A young woman secretly pretends to be a man and joins the Chinese army so her father won’t have to, becoming a fabled heroine warrior in the process.
Mulan is the 36th animated film from Walt Disney Pictures and is based on the Chinese legend of Fa Mulan, a woman who took up arms so her elderly father could be at peace. A mix of comedy and drama, the film follows the adventures of the girl (voiced by Ming-Na Wen) as she takes her place among the gathering armies to defend against the Huns, this in a time when it is illegal for women to fight. When her family learns of her courageous act, Mulan’s grandmother prays to the ancestors who demand the “Great Stone Dragon” to come to life and protect the girl, but what they don’t know is that the dragon never woke, and instead, a tiny dragon named Mushu (voiced by Eddie Murphy) takes his place and proceeds to be an endless source of mischief for Mulan, but more so, a trusted friend.
A beautifully animated and scripted story, it’s a bold step away from traditional Disney films, taking a more adventure-driven line where the female lead can do more than be a princess. Murphy provides some genuinely funny moments as do many of the supporting characters. That said, while a few songs hit their marks, there aren’t really any that meet the Disney standard, but for pure entertainment and love of animation, it’s hard to beat this exceptional production.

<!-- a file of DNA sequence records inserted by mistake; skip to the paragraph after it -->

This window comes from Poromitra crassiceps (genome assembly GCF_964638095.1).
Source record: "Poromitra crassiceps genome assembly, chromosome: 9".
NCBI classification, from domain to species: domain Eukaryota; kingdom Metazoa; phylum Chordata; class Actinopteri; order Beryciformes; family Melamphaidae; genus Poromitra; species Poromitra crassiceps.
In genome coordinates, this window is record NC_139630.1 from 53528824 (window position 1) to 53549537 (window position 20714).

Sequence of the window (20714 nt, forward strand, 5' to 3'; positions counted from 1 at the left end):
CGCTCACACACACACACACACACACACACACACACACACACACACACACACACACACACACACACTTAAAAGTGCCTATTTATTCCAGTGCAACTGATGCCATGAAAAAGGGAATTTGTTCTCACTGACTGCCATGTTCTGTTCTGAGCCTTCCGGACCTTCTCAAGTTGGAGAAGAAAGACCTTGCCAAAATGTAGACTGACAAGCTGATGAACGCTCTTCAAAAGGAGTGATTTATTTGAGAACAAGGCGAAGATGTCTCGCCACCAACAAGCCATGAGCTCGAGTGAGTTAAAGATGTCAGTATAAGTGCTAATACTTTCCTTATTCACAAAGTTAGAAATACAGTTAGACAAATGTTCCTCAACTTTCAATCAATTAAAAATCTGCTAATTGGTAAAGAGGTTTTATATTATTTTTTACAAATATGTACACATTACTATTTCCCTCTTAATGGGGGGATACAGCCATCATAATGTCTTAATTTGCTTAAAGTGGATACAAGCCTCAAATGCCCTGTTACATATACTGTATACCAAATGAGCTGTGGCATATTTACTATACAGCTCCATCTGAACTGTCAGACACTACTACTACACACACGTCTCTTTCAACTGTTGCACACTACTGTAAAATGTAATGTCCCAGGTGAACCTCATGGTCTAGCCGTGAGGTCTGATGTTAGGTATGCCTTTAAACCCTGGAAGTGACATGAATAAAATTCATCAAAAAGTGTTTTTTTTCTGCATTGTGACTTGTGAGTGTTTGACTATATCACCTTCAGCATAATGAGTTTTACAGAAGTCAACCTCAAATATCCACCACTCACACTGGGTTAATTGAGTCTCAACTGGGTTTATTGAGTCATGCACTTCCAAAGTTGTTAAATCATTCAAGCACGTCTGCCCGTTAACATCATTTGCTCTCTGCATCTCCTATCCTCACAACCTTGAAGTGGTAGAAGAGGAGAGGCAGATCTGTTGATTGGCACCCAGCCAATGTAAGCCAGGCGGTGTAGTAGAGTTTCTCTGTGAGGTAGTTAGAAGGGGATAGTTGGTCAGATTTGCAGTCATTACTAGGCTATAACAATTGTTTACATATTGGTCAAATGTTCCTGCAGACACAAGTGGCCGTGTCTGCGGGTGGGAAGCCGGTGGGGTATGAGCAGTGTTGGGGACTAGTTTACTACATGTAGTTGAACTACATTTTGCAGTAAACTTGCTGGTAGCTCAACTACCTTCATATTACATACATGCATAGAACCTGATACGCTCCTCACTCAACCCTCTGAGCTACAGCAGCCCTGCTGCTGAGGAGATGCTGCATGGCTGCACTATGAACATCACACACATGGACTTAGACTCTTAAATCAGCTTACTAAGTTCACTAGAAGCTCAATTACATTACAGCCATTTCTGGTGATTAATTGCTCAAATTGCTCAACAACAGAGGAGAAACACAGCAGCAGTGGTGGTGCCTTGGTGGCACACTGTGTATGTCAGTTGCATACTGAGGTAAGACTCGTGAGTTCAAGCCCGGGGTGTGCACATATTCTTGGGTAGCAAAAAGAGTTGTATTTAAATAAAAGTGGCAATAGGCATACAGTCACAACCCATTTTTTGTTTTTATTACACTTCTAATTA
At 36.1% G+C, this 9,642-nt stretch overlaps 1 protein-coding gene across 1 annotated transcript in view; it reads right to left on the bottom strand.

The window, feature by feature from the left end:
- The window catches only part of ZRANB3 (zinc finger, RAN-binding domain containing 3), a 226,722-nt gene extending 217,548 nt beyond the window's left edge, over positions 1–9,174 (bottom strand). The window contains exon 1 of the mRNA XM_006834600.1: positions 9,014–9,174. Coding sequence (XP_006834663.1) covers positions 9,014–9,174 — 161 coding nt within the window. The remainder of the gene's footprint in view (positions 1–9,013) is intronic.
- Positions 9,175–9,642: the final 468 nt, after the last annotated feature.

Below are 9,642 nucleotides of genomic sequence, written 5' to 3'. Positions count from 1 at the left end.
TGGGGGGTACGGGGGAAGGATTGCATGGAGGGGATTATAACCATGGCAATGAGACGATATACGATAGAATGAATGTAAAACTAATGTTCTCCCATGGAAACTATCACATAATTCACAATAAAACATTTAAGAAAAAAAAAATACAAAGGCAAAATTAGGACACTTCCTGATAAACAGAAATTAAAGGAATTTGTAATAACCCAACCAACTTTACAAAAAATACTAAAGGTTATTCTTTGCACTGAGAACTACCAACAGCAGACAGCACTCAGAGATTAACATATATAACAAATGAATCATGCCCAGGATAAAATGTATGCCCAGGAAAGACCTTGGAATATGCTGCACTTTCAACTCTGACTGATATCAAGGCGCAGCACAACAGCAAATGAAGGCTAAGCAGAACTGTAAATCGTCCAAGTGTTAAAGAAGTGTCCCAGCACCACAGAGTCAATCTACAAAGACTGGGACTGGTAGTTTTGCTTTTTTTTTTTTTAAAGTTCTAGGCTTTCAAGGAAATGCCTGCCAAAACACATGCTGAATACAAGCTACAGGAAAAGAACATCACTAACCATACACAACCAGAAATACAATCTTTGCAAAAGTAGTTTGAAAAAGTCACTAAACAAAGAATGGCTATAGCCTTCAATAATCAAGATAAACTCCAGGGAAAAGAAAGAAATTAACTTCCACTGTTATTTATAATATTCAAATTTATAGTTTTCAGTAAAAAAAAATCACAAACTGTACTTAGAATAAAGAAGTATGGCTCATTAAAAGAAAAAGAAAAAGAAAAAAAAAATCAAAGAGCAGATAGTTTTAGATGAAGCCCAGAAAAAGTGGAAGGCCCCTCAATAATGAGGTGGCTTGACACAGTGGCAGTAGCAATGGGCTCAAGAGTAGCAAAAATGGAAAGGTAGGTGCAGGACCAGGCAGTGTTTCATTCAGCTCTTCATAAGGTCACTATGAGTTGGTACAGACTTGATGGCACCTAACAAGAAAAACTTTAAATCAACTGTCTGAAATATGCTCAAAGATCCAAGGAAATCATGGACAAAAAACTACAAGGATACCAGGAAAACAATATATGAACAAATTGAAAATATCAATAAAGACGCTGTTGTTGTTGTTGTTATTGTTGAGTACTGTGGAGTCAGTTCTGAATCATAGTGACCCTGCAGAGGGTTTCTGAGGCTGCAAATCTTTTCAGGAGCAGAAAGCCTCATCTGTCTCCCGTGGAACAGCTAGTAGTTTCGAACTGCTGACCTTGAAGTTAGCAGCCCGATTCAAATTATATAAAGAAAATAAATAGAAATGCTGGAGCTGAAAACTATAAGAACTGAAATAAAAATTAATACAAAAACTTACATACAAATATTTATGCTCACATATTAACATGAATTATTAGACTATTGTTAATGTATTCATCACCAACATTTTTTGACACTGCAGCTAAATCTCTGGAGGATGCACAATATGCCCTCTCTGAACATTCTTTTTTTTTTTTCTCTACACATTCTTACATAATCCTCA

That Moment In: Mulan
The law of the land requires one man from each family to enlist. An honor for many, Mulan’s father is crippled and elderly and the army is surely a death sentence, but he is more than willing to go to protect his family and his homeland. Mulan, still young and naive, can’t understand this thinking, and longs only for her family to stay together. Over dinner, after her father receives his conscription notice, Mulan can no longer hold in her contempt for the law and angrily denounces the matter, but is silenced by her proud father who is ready to fight, even though his age and weakened abilities will surely mean his end.